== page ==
In the last post, we played the game ourselves and got a better understanding of the environment, as well as some insight on how a “good” agent might behave. Today, we will now check how the agent observes and acts inside this environment.

Observation Space

The observation space of the Obstacle Tower consists of two components:

  1. The visual part
  2. The auxiliary part

The visual part is a single $168 \times 168$ image. It is exactly twice in hieght and width from the common $84 \times 84$ image found in the Arcade Learning Environment (ALE).

The auxiliary part is a vector that consists of two numbers: the number of keys the agent has, and the amount of time until the episode terminates.

Action Space

The action space of the Obstacle Tower consists of four “subspaces” (components):

  1. Moving forward or backward (or no-op)
  2. Turning camera counterclockwise or clockwise (or no-op)
  3. Jumping (or no-op)
  4. Moving left or right (or no-op)

These subactions from subspaces can be combined in any way: for example, you can turn camera clockwise while jumping left. In total, there are $3 \times 3 \times 2 \times 3 = 54$ combinations available.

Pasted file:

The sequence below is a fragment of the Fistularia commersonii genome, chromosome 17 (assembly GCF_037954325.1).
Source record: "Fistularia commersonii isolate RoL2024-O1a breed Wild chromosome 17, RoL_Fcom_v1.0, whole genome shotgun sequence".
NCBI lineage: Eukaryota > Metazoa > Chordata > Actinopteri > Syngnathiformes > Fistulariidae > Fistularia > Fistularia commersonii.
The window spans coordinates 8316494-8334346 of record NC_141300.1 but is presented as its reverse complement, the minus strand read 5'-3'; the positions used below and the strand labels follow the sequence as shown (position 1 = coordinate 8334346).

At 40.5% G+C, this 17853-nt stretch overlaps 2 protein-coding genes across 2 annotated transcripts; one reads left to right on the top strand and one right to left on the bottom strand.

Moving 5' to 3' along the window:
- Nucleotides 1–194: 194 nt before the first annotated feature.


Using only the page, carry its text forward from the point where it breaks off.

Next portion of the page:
Note that “forward”, “backward”, “left”, “right” are all relative to the player’s camera.

For convenience, here is a simple Action Interpreter widget, with style borrowed from crontab.guru:

Do nothing.

Retro Mode

These observation space and action space are quite different from the Arcade Learning Environment (ALE). To allow making a fair comparison, the environment also offers a “retro mode” where both the observation space and the action space is retro-fitted to be as similar as the ALE environments.

Instead of the two-component observation space, the “retro” observation space only returns an $84 \times 84$ image as observation. Instead of an auxiliary vector, it embeds the information into the image.

Instead of the four-component action space, the “retro” action space accepts a number from 0~53, resembling the 54 combinations of actions available.

You can activate the retro mode when you initialize the environment by giving retro=True as a parameter:

env = ObstacleTowerEnv('./ObstacleTower/obstacletower', retro=True)

What’s Next?

Now that we know what the agent will see and how the agent can act, we are ready to start training some baseline agents! A baseline agent can offer valuable insight on what possible improvements can be made. For example, if the baseline agent struggles in distinguishing objects, we might want a larger convolutional neural network. If the baseline agent cannot solve 2D puzzles, we might want to add some planning module to the agent.

Following the Obstacle Tower paper, we will use two popular baselines: Rainbow and PPO.